in hardwood

Can Engineered Hardwood Flooring Be Cabin Grade?

Hardwood for flooring comes in several different grades. The grades are indicators of the type of grain and the number of imperfections in the wood. For example, the highest grade of wood has no knots, no machining marks, and a very consistent grain pattern. Alternately, the lowest grade of wood, typically known as cabin grade, has knots and other imperfections. The lower grades with imperfections are often desired for use in rustic interior design schemes. Engineered hardwood is often used as well for many practical as well as economic benefits. However, engineered hardwood is typically in higher grades of wood. Can you get cabin grade engineered hardwood?

Engineered Hardwood

Engineered hardwood planks are made of layers of hardwood sawdust or chipped hardwood that is formed into plies. The top layer of the plank is the hardwood veneer. So, you might have plywood layers of chipped white oak with a veneer of cherry. That would make the entire floor look cherry; it’s a very affordable way to get a great hardwood floor because so much less of the expensive hardwood is needed. That’s why most engineered hardwood is clear grade; it’s easier to find sufficient amount of high grade wood if you only need thin veneers. Cabin-grade engineered hardwood is not unheard of, though. You can find cabin-grade engineered hardwood from several different suppliers.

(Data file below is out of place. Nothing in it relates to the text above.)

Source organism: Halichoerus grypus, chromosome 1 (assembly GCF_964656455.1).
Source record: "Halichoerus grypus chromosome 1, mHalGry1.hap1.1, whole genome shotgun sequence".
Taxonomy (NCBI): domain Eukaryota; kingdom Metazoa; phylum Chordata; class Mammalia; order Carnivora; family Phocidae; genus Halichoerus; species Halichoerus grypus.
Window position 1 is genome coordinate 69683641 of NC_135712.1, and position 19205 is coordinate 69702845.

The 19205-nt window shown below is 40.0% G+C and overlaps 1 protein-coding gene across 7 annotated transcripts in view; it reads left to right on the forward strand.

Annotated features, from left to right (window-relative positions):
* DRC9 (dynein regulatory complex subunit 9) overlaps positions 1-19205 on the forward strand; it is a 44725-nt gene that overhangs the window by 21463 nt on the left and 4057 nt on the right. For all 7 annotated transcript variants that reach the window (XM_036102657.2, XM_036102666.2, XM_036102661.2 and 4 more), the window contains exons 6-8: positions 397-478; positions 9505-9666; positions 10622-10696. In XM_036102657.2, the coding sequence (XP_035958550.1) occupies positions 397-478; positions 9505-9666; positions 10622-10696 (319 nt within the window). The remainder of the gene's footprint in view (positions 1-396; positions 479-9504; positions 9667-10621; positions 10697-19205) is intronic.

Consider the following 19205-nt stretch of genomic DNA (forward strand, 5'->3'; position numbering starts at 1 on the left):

Why Cabin Grade?

Cabin-grade engineered hardwood is popular for several different reasons. The engineered hardwood is popular because it is less likely to cup or warp when humidity changes. Also, it typically costs less than solid hardwood. Cabin-grade wood is desirable because the imperfections look rustic, which works well with certain design schemes. Long though to be undesirable, cabin-grade wood is surging in popularity. The surge in popularity is driven by new emphasis on rustic and authentic types of hardwood flooring.

That includes hand-scraped hardwood flooring or wire-brushed hardwood flooring. Hand-scraped hardwood flooring mimics the style of smoothing the surface of wood before sandpaper was invented. A draw knife was used to plane the surface of the wood to make it smooth. Wire brushing could also be used; however, the wood veneer for an engineered hardwood floor is very thin. You’ll need to make sure that you buy it hand-scraped or wire-brushed because the veneer can only withstand so much removal.

Cabin-grade engineered hardwood is not always very easy to find, but many manufacturers make it, and more are beginning to produce it.

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